Ambassador visits Canadians detained in China in Huawei case

Prime Minister Justin Trudeau meets Chinese President Xi Jinping

Meng, 48, is accused of misrepresenting Huawei Technologies Co.

Canada accuses China of arbitrarily arresting the two in order to pressure it into releasing Meng, who lives under a form of house arrest in Vancouver while she challenges a USA extradition order to face fraud charges related to trade sanctions on Iran.

The Liberal government has delayed deciding on which companies can supply equipment for providers of 5G networks since China imprisoned two Canadians, Michael Kovrig and Michael Spavor, almost two years ago in apparent retaliation for the RCMP's arrest of Huawei executive Meng Wanzhou on a USA extradition warrant.

She has denied the charges and mounted a defence, asking that her extradition be thrown out because of alleged collusion between Canadian and U.S. authorities among other reasons.

CBSA officers have testified that they had reason to detain and investigate Meng regardless of the pending arrest warrant.

Meng is wanted on charges of fraud and conspiracy to commit fraud in the United States based on allegations that she and Huawei deny.

The ban on canola shipments from two large Canadian exporters has cost the sector almost $2 billion so far, the Canola Council of Canada said Friday.

Yet the degree to which the prime minister's sales pitch will even be heard by APEC leaders remains unclear as Canada's tensions with China and the much bigger dispute between Beijing and Washington threaten to overshadow the meeting.

Defense lawyer Mona Duckett challenged Katragadda regarding "deficiencies" in his note and record taking during the investigation.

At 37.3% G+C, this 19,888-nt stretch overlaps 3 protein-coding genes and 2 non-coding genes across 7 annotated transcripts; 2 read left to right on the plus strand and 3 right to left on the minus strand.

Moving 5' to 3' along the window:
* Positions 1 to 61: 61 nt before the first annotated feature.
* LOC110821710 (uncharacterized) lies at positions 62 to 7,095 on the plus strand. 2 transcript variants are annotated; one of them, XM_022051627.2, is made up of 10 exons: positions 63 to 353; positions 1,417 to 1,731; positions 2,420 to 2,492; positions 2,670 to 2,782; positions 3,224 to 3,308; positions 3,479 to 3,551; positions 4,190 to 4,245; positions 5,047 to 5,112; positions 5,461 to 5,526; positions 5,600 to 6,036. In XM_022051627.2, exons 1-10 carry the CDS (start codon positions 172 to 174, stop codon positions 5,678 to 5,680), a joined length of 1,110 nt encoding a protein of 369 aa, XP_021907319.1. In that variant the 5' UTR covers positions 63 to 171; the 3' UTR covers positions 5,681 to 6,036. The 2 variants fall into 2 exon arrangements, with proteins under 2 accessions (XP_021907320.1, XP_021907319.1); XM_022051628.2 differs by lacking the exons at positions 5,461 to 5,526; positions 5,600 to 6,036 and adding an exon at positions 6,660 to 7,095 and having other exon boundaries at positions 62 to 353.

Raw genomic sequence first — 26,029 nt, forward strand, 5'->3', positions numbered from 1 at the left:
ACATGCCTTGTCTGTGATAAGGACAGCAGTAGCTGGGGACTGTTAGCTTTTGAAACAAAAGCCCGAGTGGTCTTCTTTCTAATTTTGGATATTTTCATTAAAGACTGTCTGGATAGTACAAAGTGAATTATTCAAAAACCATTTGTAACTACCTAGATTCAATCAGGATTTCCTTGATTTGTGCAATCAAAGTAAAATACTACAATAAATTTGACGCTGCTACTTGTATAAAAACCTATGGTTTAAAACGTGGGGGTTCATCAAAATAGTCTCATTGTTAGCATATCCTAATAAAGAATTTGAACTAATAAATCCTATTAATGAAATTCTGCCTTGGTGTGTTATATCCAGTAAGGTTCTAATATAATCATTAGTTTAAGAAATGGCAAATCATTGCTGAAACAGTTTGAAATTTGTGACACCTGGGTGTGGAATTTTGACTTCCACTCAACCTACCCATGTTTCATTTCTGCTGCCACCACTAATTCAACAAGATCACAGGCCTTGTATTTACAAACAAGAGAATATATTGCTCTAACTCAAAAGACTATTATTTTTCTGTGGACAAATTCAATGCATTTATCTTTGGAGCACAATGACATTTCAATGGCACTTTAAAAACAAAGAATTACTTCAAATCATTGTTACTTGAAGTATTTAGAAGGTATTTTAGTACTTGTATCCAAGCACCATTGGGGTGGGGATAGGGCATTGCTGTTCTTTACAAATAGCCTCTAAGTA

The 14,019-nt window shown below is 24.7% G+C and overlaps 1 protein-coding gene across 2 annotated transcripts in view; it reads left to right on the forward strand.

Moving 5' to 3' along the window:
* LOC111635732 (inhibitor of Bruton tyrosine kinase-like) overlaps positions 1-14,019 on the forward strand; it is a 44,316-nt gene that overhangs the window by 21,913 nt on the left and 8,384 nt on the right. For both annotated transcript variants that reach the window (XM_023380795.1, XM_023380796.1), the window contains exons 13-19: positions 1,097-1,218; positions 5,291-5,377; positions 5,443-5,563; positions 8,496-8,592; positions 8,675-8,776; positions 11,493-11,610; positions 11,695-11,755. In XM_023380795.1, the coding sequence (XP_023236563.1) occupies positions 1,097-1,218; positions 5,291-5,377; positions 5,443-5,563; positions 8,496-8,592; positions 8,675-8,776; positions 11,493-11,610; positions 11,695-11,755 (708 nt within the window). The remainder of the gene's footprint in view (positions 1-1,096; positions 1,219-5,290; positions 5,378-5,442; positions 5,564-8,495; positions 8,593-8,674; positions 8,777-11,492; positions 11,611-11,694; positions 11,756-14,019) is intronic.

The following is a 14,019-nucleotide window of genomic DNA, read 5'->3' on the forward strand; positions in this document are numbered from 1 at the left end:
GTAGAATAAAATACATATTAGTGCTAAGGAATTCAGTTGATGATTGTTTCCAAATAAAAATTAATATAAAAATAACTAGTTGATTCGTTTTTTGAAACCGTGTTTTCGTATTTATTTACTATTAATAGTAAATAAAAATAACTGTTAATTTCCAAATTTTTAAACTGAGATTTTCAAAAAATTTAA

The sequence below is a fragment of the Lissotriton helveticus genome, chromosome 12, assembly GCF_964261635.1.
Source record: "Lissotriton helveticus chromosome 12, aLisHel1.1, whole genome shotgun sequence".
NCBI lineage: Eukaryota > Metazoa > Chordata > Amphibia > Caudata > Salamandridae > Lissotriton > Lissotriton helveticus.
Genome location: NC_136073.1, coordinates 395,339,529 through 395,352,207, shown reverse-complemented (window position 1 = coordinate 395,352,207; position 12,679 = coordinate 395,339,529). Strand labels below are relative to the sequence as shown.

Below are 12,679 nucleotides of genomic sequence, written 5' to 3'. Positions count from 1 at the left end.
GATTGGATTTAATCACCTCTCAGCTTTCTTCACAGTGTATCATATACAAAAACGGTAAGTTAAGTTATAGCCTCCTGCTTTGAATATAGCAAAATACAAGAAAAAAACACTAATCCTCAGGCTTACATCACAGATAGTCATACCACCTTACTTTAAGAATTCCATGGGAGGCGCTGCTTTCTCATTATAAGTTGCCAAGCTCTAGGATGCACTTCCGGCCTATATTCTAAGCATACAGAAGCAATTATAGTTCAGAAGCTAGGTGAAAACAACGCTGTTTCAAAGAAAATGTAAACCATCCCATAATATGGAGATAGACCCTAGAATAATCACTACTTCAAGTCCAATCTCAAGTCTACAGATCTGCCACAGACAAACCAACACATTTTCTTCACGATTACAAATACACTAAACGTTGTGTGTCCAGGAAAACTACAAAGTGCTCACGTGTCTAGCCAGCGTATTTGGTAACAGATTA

Prosecutors and witnesses from the Canada Border Services Agency (CBSA) and Royal Canadian Mounted Police (RCMP) have countered that Meng's investigation and arrest followed usual procedures.

But Katragadda denied these were intentional omissions, or that these gaps were of concern to top-ranking border officials.

Trudeau stopped short Thursday of saying Canada was interested in joining the new Regional Comprehensive Economic Partnership, but instead suggested Ottawa would be watching to see how Beijing behaves in the trade deal.

The Canadian government said that Ambassador Dominic Barton met with former diplomat Michael Kovrig on Thursday and with businessman Michael Spavor on November 10. The two men remain in detention.

Dhillon continued his testimony today at the B.C. Supreme Court in an evidentiary hearing in Meng's extradition case.

Recent testimony has reviewed and scrutinized minute-to-minute developments at the airport on the day of Meng's arrest.

"No matter how the Canadian government conceals the truth and misleads the public, it will never change the political nature of the Meng Wanzhou incident, nor will it change the disgraceful role that Canada has played in this incident as an accomplice and pawn of the U.S.", Zhao told reporters at a daily briefing.



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